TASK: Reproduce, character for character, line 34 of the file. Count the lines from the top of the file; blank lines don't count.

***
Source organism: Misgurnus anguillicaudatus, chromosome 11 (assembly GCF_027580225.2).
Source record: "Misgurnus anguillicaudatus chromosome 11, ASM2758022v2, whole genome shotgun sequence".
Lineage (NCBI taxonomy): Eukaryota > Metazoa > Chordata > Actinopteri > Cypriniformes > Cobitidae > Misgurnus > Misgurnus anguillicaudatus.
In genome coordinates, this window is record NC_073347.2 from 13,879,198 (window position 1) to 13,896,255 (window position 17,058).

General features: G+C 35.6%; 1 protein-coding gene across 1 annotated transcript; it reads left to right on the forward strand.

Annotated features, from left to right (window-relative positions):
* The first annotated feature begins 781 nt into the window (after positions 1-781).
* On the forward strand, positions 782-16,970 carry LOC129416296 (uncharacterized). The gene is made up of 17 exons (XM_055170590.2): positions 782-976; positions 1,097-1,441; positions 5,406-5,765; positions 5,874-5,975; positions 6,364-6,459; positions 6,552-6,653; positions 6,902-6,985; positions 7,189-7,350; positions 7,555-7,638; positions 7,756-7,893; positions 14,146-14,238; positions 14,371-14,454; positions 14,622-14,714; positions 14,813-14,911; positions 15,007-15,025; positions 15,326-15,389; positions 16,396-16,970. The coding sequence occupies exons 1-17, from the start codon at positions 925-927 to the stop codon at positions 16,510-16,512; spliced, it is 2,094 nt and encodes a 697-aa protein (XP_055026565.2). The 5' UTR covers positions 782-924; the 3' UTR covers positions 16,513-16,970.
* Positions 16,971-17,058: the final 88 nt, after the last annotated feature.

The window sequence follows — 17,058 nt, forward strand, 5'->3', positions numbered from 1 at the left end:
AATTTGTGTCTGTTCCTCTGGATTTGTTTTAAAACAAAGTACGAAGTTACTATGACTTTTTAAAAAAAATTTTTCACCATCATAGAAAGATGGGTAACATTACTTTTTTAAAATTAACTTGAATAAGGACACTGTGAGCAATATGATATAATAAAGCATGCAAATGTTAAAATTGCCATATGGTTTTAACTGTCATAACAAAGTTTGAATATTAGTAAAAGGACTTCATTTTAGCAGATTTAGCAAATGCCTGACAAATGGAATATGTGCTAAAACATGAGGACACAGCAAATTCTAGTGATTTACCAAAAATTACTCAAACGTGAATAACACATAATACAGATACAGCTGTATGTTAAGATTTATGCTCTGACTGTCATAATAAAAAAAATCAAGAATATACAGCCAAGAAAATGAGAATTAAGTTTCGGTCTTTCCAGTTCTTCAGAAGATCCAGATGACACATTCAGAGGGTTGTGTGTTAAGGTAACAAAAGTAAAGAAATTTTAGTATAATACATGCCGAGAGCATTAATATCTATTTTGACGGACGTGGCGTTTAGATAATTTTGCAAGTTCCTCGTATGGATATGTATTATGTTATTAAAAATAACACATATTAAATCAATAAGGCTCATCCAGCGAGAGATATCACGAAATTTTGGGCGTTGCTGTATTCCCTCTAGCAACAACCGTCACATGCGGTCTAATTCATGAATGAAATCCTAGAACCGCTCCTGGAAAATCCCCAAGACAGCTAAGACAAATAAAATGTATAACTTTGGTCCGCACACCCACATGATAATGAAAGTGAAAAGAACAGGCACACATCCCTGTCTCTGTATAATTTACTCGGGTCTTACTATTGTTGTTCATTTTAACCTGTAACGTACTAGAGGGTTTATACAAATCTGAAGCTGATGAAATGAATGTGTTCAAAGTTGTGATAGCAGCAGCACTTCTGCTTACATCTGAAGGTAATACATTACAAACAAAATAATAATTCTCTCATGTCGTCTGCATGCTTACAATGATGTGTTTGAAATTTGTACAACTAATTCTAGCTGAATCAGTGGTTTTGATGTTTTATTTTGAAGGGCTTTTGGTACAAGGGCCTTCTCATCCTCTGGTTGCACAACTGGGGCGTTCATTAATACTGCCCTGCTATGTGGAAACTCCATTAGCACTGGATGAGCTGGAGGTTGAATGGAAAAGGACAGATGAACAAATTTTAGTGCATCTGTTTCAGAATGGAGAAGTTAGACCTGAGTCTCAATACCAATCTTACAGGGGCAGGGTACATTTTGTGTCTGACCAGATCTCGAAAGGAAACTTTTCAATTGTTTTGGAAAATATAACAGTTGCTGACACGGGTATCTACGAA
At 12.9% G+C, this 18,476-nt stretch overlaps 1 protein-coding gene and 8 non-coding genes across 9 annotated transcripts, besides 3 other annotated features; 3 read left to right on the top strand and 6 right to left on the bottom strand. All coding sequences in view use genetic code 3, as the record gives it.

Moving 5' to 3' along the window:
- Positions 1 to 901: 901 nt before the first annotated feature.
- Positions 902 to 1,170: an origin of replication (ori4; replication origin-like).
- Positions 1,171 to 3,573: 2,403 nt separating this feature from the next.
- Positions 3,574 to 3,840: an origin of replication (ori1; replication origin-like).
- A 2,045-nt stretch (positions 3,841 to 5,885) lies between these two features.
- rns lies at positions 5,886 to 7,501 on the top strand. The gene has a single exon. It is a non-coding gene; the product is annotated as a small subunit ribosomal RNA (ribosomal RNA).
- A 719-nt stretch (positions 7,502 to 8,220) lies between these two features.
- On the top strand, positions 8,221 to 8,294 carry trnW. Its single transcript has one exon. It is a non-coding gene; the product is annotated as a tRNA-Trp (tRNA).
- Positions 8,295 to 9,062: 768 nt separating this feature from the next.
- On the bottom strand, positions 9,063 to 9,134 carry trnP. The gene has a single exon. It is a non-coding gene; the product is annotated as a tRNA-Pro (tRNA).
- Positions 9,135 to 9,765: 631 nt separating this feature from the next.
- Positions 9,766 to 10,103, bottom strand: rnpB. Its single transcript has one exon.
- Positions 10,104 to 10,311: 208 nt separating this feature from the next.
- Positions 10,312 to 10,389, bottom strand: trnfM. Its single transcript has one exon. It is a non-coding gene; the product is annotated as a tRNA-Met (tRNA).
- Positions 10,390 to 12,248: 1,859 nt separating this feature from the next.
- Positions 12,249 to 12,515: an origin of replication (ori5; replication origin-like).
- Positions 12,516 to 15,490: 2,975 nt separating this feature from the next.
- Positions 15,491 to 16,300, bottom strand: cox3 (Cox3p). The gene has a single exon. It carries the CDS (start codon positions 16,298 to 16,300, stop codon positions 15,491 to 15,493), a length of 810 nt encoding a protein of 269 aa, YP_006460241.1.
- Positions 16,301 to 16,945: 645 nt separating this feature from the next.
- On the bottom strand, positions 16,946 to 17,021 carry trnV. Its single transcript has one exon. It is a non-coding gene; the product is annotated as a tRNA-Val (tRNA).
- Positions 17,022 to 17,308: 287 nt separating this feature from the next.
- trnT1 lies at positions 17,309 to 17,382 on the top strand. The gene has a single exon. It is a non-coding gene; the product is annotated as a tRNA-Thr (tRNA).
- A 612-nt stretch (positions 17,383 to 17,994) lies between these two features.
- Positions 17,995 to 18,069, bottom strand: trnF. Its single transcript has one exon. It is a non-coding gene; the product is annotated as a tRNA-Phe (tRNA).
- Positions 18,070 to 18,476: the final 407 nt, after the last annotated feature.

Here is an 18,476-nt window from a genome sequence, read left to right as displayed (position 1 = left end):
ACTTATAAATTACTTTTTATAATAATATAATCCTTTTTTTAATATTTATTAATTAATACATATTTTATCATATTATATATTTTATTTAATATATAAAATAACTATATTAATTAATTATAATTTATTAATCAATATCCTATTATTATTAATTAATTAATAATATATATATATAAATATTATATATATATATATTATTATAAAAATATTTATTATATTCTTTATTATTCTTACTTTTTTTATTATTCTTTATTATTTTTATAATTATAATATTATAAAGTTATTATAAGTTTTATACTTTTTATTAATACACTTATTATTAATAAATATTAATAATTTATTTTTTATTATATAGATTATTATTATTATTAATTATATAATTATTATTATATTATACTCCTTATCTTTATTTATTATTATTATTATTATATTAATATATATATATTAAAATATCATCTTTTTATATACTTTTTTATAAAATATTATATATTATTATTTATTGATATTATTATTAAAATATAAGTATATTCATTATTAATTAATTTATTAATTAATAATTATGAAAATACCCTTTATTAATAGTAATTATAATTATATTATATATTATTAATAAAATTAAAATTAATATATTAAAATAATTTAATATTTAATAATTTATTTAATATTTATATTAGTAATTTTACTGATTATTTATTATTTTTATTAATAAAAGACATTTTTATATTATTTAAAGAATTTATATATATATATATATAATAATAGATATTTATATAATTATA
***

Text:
- Positions 17,022 to 17,308: 287 nt separating this feature from the next.